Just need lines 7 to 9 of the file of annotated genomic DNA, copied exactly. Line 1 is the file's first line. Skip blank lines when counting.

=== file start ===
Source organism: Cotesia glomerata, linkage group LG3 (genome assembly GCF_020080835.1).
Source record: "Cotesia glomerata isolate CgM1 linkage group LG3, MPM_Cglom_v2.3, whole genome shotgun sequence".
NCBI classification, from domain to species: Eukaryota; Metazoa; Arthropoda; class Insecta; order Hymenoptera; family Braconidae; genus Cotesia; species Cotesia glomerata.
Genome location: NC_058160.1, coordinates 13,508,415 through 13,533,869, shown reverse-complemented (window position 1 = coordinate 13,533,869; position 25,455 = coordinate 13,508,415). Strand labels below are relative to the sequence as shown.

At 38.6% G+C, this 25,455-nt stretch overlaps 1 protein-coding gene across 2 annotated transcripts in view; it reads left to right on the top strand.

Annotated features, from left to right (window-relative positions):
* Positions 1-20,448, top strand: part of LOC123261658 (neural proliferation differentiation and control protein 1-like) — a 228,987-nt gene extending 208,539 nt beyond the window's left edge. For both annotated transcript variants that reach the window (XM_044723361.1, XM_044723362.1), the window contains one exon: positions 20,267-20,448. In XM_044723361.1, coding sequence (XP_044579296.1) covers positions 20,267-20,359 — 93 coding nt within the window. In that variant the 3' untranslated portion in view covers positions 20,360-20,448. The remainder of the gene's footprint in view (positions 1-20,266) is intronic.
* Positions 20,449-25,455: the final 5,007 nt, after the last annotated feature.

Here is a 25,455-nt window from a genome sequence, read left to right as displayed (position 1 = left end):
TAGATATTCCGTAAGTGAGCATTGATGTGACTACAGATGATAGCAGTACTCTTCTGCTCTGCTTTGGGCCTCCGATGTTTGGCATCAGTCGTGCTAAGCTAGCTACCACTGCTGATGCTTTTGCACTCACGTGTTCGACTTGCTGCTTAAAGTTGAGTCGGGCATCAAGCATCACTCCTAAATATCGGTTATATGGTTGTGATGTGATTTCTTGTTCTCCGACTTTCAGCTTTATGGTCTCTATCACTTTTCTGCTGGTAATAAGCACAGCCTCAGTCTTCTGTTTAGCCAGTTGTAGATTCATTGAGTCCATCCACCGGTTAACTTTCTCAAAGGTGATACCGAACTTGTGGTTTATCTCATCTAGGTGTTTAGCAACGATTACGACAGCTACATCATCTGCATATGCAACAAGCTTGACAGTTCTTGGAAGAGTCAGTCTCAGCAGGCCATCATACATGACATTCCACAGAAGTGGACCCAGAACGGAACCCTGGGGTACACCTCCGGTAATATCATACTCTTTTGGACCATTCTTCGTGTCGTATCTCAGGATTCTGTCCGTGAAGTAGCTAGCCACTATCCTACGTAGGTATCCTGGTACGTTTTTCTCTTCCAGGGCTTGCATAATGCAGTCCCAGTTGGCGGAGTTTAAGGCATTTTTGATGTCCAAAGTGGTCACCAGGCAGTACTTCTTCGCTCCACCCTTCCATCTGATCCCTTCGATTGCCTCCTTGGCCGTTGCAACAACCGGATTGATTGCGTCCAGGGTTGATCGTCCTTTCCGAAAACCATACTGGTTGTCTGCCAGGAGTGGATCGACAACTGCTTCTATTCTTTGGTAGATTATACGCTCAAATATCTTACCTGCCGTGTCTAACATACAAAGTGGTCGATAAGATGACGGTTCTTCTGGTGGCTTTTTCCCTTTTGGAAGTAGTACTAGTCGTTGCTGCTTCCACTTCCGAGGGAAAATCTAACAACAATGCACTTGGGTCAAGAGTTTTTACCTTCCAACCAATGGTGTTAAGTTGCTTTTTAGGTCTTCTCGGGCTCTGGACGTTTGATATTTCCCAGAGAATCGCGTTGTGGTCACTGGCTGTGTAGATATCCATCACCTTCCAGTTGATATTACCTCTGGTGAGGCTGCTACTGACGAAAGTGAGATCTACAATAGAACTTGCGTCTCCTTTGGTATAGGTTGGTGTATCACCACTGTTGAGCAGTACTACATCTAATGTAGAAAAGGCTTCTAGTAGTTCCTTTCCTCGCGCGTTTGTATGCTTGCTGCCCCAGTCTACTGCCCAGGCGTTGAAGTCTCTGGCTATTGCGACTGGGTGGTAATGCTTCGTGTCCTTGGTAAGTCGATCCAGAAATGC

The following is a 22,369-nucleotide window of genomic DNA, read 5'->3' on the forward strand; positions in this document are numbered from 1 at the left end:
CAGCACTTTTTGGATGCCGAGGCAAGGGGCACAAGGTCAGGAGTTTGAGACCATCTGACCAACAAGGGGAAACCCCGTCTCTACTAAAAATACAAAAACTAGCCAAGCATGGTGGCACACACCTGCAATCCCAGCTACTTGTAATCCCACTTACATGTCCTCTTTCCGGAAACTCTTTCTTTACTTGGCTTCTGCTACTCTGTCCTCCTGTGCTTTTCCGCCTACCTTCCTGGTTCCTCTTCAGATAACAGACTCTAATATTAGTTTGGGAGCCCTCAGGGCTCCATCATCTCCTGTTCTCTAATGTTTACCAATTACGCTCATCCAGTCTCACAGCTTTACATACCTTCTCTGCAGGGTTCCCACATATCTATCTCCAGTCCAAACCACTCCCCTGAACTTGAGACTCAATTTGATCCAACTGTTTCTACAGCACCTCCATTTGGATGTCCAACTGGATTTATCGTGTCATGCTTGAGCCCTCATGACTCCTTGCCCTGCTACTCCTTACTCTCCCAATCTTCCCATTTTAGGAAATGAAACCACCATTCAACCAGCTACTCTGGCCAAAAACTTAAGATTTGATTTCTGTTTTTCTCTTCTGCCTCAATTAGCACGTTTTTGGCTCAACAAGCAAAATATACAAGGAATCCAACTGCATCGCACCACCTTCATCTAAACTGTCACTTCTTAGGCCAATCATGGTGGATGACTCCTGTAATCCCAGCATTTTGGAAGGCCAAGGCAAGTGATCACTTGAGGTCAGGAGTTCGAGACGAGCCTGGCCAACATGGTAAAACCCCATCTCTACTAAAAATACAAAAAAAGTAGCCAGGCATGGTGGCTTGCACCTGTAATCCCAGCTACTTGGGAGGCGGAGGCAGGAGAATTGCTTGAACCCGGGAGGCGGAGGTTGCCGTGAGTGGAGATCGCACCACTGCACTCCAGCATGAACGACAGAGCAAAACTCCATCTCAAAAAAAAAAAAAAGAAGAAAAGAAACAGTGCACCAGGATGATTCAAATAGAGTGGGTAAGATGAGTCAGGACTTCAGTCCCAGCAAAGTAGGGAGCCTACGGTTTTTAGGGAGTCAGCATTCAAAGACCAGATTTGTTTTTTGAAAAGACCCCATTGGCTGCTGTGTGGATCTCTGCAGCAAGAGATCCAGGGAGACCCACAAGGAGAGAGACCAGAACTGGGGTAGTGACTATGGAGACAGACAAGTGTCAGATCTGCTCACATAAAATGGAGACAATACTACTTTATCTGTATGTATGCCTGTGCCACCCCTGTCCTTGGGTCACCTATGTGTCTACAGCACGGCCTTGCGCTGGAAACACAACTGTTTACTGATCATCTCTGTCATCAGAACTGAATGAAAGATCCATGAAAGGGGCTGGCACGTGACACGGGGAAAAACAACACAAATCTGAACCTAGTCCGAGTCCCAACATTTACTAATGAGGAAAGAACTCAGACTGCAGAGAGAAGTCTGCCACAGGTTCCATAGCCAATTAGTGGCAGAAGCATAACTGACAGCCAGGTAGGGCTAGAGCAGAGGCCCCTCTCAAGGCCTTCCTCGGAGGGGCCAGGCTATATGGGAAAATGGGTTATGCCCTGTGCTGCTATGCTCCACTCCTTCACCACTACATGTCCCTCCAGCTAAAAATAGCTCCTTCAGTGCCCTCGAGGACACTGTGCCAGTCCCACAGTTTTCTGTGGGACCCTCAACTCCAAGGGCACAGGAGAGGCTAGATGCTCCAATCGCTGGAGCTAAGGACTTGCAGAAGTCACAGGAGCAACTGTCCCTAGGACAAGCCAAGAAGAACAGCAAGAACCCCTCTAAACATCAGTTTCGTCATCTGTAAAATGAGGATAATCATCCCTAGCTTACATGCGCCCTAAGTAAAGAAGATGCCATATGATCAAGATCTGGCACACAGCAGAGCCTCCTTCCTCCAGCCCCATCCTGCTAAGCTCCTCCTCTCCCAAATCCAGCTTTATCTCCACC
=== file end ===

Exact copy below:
* Positions 1-20,448, top strand: part of LOC123261658 (neural proliferation differentiation and control protein 1-like) — a 228,987-nt gene extending 208,539 nt beyond the window's left edge. For both annotated transcript variants that reach the window (XM_044723361.1, XM_044723362.1), the window contains one exon: positions 20,267-20,448. In XM_044723361.1, coding sequence (XP_044579296.1) covers positions 20,267-20,359 — 93 coding nt within the window. In that variant the 3' untranslated portion in view covers positions 20,360-20,448. The remainder of the gene's footprint in view (positions 1-20,266) is intronic.
* Positions 20,449-25,455: the final 5,007 nt, after the last annotated feature.

Here is a 25,455-nt window from a genome sequence, read left to right as displayed (position 1 = left end):